Thousands of U̳F̳O̳ sightings are reported every year but not many countries are willing to spend money investigating them – there is just one dedicated state-run team left in Europe. Is France onto something?, asks BBC.
You don’t need a time machine when you visit the French Space Centre headquarters in Toulouse – it’s already a throwback to the 1970s. Green lawns sweep on to wide boulevards with stout long rectangular office blocks on either side.
It’s almost Soviet-style in the heart of southern France. There are few signs of life even though 1,500 people, most of them civil servants, work in boxy offices along narrow unappealing corridors.
France has the biggest space agency in Europe – the result of the 1960s space race and President Charles de Gaulle’s grand determination to keep France independent of the US by building its own satellites, rocket launchers and providing elite space research.
An offshoot of all that – France is the only country in Europe to maintain a full-time state-run U̳F̳O̳ (unidentified flying objects) department. There used to be one in the UK and another in Denmark but they closed down years ago due to budget cuts.
France’s U̳F̳O̳ unit consists of four staff, and about a dozen volunteers who get their expenses paid to go on site and look into reports of strange sightings in the skies.
The team is called Geipan. That’s a French acronym for Study Group and Information on Non-Identified Aerospace Phenomenon.
Its boss is Xavier Passot. Surrounded by dozens of books on U̳F̳O̳s, and stacks of documents, he tells me his mission is to be as transparent as possible about strange sightings and to follow up on each one that his team receives.
A drawing from the files at the French U̳F̳O̳ department (Image credit: BBC)
They publish their results on their website which gets 30,000 hits a month. The team receives, on average, two U̳F̳O̳ sightings a day. The department insists an 11-page form is filled out for each one. The idea is to provide details including photographs where possible but also weed out jokers and time-wasters.
If someone claims to have seen strange lights in the skies, the U̳F̳O̳ team might go online to see whether the observation took place on a flight path – it can trace commercial air traffic going back more than a week.
The team also has access to military flight paths and is in touch with the air force and air traffic controllers.
Sometimes if its staff are really intrigued by photos they have seen or if there have been several witnesses to the same sighting, they will call the local police to ask whether they can be considered credible.
They might even check with neighbours to see whether they were out drinking that night or perhaps smoking something other than cigarettes.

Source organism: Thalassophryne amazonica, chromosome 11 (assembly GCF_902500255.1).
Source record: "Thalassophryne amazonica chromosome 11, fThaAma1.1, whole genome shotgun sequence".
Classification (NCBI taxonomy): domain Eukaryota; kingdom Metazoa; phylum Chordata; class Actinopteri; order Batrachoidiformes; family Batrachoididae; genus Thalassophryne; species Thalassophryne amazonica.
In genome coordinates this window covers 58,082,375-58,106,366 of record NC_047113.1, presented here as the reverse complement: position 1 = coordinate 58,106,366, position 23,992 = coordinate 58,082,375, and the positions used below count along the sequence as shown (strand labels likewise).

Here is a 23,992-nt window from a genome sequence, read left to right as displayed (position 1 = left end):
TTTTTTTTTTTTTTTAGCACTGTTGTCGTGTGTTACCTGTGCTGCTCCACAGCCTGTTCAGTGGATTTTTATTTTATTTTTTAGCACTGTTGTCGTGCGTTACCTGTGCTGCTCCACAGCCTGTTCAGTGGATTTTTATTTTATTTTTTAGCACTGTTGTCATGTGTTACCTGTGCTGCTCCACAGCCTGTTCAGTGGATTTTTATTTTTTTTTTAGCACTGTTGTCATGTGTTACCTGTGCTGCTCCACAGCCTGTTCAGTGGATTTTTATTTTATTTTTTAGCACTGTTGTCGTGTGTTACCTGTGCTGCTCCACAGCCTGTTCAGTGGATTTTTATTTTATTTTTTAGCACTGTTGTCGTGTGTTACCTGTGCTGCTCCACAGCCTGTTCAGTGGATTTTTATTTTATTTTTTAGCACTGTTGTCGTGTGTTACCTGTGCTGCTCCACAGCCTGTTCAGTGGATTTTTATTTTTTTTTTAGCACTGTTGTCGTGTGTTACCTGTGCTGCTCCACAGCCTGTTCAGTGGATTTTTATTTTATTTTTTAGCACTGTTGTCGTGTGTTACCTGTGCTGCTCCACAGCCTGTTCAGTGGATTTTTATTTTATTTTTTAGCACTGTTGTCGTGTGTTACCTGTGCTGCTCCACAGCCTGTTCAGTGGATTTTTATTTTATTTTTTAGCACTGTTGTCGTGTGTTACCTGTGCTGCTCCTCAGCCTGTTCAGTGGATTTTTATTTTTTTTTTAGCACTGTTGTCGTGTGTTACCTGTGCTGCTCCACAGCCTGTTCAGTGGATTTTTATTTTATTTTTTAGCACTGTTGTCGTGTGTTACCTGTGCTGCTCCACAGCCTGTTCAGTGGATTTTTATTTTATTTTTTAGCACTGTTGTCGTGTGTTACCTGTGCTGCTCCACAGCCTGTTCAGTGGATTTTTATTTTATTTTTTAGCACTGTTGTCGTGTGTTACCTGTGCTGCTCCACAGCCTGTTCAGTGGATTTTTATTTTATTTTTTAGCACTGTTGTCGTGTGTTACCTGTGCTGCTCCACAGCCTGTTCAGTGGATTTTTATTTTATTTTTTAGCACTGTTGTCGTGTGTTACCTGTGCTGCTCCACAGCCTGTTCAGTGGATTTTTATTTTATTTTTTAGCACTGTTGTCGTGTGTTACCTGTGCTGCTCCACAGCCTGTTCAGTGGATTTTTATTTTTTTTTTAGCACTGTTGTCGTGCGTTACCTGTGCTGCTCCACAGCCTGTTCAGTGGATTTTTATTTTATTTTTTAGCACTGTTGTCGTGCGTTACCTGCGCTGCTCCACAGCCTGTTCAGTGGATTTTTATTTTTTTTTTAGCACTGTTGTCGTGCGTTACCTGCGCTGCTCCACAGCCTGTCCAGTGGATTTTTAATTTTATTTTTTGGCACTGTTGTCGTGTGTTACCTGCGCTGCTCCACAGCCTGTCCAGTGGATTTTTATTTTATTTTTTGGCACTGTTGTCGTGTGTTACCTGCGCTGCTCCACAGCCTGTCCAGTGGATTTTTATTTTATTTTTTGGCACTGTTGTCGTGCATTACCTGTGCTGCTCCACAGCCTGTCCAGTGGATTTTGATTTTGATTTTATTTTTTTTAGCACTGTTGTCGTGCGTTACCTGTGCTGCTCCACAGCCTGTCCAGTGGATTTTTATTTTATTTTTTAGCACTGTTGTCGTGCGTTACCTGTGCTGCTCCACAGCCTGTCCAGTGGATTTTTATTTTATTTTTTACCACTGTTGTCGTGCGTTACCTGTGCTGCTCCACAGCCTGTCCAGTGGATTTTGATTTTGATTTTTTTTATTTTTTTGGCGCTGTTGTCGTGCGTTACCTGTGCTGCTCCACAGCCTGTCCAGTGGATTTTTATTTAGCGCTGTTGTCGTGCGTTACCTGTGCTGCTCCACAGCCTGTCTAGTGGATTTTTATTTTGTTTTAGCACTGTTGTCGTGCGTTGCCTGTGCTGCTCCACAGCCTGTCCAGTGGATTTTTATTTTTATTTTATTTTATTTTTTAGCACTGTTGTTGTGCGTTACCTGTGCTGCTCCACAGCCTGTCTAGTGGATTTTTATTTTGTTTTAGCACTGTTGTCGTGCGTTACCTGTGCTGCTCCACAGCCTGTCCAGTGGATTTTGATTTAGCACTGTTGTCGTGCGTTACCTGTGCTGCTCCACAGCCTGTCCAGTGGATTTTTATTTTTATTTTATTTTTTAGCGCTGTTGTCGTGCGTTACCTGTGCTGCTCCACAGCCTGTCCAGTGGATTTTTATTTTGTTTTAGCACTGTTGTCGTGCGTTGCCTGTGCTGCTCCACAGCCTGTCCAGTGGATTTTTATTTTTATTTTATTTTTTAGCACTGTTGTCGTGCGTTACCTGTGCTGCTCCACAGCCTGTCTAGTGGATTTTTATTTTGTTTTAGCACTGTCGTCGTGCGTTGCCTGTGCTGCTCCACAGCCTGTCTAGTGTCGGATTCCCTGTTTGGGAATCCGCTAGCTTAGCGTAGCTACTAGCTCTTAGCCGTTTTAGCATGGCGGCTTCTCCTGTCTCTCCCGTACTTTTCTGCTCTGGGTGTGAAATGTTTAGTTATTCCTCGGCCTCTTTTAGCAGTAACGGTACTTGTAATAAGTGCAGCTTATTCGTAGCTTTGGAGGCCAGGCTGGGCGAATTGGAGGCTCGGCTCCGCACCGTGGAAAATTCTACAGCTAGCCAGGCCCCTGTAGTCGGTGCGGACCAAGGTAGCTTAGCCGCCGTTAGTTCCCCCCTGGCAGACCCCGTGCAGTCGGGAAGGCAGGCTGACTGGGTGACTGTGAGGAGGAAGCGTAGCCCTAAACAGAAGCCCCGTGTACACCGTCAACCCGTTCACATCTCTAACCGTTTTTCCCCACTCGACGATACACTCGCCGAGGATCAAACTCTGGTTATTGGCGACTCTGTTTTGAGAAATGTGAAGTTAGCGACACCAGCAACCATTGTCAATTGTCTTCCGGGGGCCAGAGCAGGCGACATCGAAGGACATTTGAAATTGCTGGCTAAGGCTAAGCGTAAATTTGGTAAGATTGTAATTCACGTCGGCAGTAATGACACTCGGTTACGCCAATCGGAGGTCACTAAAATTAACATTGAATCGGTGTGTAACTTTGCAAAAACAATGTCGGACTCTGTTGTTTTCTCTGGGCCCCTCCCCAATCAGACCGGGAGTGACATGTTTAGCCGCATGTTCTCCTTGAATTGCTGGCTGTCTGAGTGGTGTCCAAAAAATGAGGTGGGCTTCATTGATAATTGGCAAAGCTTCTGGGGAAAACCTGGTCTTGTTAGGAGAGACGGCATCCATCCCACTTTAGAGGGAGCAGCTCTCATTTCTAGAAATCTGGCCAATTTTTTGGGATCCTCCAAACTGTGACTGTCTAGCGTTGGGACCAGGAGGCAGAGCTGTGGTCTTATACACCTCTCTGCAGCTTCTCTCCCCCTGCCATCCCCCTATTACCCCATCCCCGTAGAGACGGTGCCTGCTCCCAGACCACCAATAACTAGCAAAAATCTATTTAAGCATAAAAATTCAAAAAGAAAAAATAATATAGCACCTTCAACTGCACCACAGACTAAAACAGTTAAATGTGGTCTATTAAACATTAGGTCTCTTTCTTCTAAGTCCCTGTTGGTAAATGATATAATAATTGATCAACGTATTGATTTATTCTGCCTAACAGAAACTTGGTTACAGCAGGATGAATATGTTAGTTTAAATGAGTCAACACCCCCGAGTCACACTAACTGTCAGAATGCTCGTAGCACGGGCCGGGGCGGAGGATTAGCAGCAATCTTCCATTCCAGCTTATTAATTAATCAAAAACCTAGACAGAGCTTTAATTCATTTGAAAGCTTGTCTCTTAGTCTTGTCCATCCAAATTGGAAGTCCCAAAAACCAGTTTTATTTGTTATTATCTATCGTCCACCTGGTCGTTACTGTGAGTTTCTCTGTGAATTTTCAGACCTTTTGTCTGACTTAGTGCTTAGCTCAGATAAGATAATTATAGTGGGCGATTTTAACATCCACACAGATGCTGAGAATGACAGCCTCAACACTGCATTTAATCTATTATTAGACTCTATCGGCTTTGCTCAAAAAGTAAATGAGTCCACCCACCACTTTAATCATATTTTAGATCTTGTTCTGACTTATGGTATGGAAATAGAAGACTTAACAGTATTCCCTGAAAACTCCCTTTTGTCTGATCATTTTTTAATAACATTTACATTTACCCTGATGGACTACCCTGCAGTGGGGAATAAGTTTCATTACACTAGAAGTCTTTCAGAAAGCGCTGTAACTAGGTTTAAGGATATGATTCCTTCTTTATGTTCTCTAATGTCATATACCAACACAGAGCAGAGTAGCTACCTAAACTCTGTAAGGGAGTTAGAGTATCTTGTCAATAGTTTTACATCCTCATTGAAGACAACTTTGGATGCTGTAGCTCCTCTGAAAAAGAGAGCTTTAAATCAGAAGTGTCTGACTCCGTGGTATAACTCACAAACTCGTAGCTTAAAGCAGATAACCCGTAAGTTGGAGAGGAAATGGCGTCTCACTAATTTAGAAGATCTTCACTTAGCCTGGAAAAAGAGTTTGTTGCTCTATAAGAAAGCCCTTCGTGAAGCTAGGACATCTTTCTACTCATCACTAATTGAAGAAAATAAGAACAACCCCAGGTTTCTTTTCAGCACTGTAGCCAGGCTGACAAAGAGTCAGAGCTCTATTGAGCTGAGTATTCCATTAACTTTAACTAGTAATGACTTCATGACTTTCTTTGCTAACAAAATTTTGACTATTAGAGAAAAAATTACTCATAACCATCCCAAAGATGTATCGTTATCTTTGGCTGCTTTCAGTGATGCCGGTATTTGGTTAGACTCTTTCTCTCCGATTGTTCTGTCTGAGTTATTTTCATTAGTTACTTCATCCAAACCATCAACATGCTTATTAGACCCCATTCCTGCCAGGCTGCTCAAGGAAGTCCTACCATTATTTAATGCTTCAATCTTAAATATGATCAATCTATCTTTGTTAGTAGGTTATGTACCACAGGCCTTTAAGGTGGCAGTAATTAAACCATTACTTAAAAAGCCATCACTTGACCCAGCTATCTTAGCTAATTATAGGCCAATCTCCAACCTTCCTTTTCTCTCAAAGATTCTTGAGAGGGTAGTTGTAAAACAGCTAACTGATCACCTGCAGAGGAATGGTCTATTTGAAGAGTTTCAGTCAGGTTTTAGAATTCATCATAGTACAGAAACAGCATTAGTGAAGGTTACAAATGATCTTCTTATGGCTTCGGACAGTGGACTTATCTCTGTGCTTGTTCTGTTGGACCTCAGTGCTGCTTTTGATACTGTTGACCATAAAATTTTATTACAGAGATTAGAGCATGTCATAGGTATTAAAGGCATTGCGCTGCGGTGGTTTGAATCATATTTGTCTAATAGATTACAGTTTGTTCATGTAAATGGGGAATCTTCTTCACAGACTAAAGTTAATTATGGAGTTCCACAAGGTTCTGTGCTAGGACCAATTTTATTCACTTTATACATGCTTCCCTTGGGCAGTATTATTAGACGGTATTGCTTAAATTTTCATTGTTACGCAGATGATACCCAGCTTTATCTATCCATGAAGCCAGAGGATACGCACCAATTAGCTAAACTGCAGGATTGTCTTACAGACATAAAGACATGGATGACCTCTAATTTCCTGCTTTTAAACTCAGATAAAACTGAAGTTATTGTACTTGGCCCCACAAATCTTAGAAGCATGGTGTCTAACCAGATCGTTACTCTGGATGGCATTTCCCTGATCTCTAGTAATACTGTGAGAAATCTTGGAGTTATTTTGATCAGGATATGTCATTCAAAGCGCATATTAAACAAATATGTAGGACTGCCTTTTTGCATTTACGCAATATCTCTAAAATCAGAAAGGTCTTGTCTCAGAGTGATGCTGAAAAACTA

Passot says many of the people who get in touch are smokers, puffing away outside bars or their own homes at night, gazing at the stars.
One of the boxy offices houses yellowing archives going back to the 1950s. The papers I look at contain eerie accounts of strange things encountered in the skies by fighter pilots on routine reconnaissance missions.
For what it’s worth and for those who suspect there’s conspiracy afoot, Passot tells me he has never covered up a U̳F̳O̳ sighting.
I take a look at some amazing photos of strange lights and circular forms caught on camera. One, taken by a motorist, of a white ring shape above Marseille is particularly grabbing.
U̳F̳O̳ in Marseille
But the team figured that one out – it wasn’t invaders from Mars, just the reflection of a small interior overhead light in the car.
In fact, the department can explain away nearly all these phenomena and, believe it or not, the most common culprits are Chinese lanterns sent up at night during parties. The investigators often telephone the local town hall to ask if, perhaps, there had been a wedding going on at the time.
Balloons and kites floating in the skies also get mistaken for a̳l̳i̳e̳n̳ craft, and space debris and falling meteorites giving off strange lights are more common than one might think.
But there are around 400 U̳F̳O̳ sightings going back to the 1970s that the French team cannot explain. One, an alleged flying saucer landing near Aix-en-Provence in 1981, they take very seriously – there were landing marks and multiple witnesses.
So are there really little green men? Well, the jury’s out on the colour but there are many working here, as well as others around the world, who are convinced there is some life out there.
And does the use of French taxpayers’ money on U̳F̳O̳ research make sense, particularly in these times of budgetary constraint? That probably depends on whether you just saw an a̳l̳i̳e̳n̳ and, in the words of those Ghostbusters, who you gonna call?